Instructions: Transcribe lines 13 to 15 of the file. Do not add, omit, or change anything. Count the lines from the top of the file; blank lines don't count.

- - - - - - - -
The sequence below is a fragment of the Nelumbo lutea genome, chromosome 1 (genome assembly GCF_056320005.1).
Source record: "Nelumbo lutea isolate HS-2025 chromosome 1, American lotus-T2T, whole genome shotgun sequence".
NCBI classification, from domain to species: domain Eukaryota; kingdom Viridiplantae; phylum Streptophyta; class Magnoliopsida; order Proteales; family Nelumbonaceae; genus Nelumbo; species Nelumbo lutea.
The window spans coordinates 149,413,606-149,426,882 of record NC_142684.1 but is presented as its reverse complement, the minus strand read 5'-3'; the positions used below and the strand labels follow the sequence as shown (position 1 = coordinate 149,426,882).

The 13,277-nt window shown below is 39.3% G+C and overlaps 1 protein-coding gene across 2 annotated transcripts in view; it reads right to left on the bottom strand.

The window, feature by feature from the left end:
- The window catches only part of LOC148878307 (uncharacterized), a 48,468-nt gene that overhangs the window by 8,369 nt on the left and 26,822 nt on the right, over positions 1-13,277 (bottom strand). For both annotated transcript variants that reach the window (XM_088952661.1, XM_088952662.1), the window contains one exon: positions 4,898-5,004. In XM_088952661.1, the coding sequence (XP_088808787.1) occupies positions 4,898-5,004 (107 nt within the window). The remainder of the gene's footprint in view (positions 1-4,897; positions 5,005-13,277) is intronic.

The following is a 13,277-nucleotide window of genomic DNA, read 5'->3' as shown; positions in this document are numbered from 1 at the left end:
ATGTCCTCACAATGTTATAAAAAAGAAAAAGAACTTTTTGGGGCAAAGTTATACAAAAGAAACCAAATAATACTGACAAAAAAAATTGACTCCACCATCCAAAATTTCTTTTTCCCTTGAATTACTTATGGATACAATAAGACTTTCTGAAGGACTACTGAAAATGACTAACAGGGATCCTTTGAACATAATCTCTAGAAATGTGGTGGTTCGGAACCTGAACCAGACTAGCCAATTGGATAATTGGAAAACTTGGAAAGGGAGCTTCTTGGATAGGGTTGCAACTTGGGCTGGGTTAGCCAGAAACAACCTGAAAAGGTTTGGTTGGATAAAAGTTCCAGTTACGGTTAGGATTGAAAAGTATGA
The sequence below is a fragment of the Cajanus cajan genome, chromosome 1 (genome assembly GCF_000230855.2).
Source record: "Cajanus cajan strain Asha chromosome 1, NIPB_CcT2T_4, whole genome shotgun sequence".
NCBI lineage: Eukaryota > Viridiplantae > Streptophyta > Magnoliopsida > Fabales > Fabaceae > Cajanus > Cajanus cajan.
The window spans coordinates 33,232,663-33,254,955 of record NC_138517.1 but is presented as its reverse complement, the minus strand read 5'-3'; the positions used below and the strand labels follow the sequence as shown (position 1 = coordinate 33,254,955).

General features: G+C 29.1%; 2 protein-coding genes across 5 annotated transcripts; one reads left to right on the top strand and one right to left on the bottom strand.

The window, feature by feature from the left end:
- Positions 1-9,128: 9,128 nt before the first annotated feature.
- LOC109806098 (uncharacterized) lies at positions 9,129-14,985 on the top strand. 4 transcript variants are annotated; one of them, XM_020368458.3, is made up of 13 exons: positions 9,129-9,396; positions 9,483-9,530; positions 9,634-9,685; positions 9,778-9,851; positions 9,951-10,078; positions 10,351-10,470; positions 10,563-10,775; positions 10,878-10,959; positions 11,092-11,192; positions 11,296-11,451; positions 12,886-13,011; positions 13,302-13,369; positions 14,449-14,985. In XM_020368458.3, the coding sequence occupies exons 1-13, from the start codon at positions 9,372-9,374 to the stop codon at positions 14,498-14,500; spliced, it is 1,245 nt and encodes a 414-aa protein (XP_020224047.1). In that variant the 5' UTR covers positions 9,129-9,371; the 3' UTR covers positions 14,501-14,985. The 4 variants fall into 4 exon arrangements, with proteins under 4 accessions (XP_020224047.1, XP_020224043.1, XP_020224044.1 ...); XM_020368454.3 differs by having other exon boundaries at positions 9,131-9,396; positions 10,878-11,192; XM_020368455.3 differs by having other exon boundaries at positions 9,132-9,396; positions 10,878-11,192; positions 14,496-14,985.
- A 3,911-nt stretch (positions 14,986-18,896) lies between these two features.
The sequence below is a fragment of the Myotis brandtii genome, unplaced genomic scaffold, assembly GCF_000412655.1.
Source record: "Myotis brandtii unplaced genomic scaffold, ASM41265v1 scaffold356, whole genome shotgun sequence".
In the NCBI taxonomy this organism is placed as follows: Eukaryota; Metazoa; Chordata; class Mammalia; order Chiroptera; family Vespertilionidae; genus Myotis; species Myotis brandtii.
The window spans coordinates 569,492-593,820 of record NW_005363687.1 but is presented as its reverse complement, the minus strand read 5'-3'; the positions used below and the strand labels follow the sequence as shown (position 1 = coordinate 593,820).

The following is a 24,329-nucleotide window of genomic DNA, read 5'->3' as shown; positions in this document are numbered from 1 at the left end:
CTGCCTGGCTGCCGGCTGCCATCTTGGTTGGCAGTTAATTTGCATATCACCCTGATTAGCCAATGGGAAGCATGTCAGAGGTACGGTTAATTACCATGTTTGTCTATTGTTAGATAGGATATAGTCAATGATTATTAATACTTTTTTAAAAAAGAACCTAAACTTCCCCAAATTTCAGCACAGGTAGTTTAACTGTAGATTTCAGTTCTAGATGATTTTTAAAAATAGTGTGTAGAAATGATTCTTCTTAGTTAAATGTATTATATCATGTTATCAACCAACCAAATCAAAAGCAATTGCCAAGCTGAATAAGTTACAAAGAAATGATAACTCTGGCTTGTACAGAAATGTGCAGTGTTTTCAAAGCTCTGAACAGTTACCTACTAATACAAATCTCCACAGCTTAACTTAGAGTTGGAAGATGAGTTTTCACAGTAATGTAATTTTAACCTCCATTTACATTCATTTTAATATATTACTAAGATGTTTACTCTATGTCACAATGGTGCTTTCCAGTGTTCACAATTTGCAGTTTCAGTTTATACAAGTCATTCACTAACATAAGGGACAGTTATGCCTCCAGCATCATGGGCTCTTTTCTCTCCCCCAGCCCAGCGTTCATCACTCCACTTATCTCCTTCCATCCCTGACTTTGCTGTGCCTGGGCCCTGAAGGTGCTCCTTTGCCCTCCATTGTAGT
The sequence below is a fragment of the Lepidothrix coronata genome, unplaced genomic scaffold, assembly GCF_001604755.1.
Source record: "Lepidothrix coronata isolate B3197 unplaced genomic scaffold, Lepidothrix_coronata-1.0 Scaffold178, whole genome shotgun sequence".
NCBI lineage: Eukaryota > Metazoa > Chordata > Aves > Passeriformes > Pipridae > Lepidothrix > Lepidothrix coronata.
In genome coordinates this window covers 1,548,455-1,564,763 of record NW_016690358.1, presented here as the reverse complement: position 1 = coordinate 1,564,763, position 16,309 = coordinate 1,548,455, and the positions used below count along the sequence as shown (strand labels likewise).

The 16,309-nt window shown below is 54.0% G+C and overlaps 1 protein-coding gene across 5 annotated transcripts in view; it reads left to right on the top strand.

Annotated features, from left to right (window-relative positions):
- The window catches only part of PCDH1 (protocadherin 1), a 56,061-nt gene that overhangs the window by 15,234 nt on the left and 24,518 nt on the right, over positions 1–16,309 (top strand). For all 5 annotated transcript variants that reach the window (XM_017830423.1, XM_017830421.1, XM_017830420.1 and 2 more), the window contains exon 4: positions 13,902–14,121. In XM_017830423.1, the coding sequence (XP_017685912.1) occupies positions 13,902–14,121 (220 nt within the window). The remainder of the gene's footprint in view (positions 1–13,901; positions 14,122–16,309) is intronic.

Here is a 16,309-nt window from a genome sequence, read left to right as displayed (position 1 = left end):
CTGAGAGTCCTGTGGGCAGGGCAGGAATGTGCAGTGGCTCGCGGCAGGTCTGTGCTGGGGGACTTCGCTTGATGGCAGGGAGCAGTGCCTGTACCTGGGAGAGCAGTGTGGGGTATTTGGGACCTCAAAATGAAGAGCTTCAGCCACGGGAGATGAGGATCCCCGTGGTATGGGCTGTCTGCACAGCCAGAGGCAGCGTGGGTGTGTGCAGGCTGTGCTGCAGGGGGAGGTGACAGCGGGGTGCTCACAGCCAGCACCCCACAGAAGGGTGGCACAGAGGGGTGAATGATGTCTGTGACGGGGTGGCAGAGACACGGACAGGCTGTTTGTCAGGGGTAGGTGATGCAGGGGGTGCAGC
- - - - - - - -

The window spans coordinates 33,232,663-33,254,955 of record NC_138517.1 but is presented as its reverse complement, the minus strand read 5'-3'; the positions used below and the strand labels follow the sequence as shown (position 1 = coordinate 33,254,955).

General features: G+C 29.1%; 2 protein-coding genes across 5 annotated transcripts; one reads left to right on the top strand and one right to left on the bottom strand.

The window, feature by feature from the left end: